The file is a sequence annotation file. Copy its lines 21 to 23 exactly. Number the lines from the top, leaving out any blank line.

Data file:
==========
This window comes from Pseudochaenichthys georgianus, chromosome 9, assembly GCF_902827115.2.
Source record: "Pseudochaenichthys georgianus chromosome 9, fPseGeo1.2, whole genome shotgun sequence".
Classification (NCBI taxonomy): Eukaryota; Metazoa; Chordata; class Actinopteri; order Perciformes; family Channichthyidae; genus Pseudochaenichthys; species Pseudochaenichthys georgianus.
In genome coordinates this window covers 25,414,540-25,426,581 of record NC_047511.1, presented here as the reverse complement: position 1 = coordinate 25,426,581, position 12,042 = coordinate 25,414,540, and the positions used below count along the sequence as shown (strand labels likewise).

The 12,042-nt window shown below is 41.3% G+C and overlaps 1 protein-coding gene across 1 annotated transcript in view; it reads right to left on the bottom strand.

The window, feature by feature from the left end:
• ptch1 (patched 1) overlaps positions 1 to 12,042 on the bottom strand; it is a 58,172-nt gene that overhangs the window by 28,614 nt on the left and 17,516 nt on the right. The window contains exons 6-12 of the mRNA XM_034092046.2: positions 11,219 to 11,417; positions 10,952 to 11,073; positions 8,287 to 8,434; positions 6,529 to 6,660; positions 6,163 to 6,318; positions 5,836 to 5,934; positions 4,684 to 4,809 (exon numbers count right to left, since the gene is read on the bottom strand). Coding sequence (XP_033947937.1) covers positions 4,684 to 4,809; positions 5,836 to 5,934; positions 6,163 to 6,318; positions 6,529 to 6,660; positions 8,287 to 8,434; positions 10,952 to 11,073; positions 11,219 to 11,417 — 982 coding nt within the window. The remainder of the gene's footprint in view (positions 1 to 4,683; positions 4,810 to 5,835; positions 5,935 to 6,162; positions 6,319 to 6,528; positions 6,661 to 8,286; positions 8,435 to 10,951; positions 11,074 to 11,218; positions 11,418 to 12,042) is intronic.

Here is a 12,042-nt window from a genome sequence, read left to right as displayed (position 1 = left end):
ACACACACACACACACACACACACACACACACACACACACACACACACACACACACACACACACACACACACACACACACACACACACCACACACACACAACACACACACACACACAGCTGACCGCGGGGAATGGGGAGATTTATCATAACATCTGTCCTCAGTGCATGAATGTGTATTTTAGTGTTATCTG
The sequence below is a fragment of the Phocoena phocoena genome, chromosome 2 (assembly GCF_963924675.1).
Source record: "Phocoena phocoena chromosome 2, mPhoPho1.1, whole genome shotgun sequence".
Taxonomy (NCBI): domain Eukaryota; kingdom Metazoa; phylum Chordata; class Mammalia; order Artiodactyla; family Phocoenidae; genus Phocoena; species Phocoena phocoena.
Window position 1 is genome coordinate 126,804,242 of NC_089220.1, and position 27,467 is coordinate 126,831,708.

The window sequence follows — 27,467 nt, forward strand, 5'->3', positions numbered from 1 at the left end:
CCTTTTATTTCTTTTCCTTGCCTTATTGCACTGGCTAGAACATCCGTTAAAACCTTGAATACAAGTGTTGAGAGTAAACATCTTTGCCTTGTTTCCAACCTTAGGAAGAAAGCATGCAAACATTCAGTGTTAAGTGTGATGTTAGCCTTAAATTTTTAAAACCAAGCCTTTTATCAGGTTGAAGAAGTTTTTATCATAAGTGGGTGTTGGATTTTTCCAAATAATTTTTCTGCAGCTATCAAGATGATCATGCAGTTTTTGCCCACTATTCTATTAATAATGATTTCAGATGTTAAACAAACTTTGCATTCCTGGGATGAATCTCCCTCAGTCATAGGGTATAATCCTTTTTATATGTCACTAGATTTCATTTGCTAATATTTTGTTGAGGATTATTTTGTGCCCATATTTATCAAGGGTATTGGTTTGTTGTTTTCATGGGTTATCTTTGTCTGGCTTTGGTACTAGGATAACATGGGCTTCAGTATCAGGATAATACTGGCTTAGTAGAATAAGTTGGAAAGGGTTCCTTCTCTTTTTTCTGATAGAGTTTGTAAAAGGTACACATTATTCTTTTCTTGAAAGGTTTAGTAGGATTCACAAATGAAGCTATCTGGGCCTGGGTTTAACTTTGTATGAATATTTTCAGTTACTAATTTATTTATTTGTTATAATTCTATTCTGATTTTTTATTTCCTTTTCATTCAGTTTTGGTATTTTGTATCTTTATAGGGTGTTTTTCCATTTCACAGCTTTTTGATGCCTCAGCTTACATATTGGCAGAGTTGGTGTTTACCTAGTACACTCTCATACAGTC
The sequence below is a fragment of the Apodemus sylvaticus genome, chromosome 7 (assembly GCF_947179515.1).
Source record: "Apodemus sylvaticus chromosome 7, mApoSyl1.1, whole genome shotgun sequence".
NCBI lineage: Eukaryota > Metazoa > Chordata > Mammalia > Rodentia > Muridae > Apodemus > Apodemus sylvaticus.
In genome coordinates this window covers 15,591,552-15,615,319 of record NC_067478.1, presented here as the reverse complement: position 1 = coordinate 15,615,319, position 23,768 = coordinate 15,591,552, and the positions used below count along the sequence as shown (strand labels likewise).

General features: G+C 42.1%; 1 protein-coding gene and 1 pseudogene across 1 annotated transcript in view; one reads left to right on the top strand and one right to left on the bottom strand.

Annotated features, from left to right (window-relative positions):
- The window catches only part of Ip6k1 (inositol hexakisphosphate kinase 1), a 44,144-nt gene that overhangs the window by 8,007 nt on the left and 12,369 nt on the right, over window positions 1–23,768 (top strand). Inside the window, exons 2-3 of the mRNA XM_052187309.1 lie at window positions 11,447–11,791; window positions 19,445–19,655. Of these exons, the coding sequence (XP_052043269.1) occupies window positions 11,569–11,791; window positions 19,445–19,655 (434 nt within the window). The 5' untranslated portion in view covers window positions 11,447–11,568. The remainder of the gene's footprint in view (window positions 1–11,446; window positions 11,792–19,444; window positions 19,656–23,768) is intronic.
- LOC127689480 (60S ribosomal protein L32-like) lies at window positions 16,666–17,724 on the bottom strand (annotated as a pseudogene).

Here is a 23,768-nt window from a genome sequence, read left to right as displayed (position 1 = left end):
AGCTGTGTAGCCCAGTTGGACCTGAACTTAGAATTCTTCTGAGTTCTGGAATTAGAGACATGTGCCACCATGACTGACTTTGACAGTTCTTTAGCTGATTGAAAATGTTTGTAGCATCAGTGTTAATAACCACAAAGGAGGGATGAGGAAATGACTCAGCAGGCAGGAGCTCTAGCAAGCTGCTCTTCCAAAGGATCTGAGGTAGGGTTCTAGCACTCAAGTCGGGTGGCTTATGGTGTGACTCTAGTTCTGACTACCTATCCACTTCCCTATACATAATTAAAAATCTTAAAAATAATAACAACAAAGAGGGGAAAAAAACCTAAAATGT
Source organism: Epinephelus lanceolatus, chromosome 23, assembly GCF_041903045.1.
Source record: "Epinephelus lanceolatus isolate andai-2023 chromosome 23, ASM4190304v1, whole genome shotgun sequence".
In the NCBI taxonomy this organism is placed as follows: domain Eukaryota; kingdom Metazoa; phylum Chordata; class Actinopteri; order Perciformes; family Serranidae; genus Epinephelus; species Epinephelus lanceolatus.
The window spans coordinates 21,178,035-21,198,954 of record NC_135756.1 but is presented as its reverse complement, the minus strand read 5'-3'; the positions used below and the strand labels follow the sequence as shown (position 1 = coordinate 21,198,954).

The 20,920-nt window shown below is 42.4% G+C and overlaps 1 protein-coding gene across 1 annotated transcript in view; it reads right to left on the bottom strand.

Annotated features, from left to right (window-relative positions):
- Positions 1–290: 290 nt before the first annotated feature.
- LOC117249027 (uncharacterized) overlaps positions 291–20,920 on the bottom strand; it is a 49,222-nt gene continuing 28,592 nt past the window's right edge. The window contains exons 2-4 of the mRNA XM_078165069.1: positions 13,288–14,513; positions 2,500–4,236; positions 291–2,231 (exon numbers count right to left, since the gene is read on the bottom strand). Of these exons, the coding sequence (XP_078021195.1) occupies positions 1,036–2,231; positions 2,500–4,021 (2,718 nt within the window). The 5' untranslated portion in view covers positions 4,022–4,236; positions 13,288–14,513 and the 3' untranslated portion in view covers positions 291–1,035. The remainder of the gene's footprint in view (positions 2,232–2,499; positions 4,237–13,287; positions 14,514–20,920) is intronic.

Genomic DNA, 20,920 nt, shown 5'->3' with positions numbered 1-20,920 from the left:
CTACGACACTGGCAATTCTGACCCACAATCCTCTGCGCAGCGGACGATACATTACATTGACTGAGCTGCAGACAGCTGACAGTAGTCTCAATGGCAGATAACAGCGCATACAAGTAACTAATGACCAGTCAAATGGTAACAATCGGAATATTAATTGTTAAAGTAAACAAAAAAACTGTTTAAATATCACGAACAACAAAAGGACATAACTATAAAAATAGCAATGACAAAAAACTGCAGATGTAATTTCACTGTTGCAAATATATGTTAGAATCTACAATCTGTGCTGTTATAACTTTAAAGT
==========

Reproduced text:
Annotated features, from left to right (window-relative positions):
- The window catches only part of Ip6k1 (inositol hexakisphosphate kinase 1), a 44,144-nt gene that overhangs the window by 8,007 nt on the left and 12,369 nt on the right, over window positions 1–23,768 (top strand). Inside the window, exons 2-3 of the mRNA XM_052187309.1 lie at window positions 11,447–11,791; window positions 19,445–19,655. Of these exons, the coding sequence (XP_052043269.1) occupies window positions 11,569–11,791; window positions 19,445–19,655 (434 nt within the window). The 5' untranslated portion in view covers window positions 11,447–11,568. The remainder of the gene's footprint in view (window positions 1–11,446; window positions 11,792–19,444; window positions 19,656–23,768) is intronic.
- LOC127689480 (60S ribosomal protein L32-like) lies at window positions 16,666–17,724 on the bottom strand (annotated as a pseudogene).